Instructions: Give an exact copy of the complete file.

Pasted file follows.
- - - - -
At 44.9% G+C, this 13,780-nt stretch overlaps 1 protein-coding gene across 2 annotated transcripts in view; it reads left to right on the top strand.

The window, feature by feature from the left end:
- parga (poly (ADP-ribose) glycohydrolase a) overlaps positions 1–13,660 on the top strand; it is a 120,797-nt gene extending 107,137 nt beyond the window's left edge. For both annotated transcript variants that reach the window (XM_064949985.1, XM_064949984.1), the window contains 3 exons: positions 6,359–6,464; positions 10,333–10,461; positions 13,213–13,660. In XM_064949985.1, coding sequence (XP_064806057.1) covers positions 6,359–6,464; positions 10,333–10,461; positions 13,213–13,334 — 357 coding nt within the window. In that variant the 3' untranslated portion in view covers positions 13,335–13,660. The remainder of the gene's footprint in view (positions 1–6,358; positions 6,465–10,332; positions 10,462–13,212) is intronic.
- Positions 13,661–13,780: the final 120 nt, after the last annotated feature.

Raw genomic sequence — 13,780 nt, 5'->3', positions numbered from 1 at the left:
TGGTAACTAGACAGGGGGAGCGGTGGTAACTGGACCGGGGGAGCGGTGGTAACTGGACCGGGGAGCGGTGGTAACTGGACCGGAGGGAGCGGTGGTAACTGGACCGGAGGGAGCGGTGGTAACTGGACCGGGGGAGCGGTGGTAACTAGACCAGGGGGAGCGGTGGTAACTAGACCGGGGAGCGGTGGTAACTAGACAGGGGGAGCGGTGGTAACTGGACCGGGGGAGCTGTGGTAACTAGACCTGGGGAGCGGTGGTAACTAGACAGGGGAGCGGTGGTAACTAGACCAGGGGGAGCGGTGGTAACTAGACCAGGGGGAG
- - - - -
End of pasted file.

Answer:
At 44.9% G+C, this 13,780-nt stretch overlaps 1 protein-coding gene across 2 annotated transcripts in view; it reads left to right on the top strand.

The window, feature by feature from the left end:
- parga (poly (ADP-ribose) glycohydrolase a) overlaps positions 1–13,660 on the top strand; it is a 120,797-nt gene extending 107,137 nt beyond the window's left edge. For both annotated transcript variants that reach the window (XM_064949985.1, XM_064949984.1), the window contains 3 exons: positions 6,359–6,464; positions 10,333–10,461; positions 13,213–13,660. In XM_064949985.1, coding sequence (XP_064806057.1) covers positions 6,359–6,464; positions 10,333–10,461; positions 13,213–13,334 — 357 coding nt within the window. In that variant the 3' untranslated portion in view covers positions 13,335–13,660. The remainder of the gene's footprint in view (positions 1–6,358; positions 6,465–10,332; positions 10,462–13,212) is intronic.
- Positions 13,661–13,780: the final 120 nt, after the last annotated feature.

Raw genomic sequence — 13,780 nt, 5'->3', positions numbered from 1 at the left:
TGGTAACTAGACAGGGGGAGCGGTGGTAACTGGACCGGGGGAGCGGTGGTAACTGGACCGGGGAGCGGTGGTAACTGGACCGGAGGGAGCGGTGGTAACTGGACCGGAGGGAGCGGTGGTAACTGGACCGGGGGAGCGGTGGTAACTAGACCAGGGGGAGCGGTGGTAACTAGACCGGGGAGCGGTGGTAACTAGACAGGGGGAGCGGTGGTAACTGGACCGGGGGAGCTGTGGTAACTAGACCTGGGGAGCGGTGGTAACTAGACAGGGGAGCGGTGGTAACTAGACCAGGGGGAGCGGTGGTAACTAGACCAGGGGGAG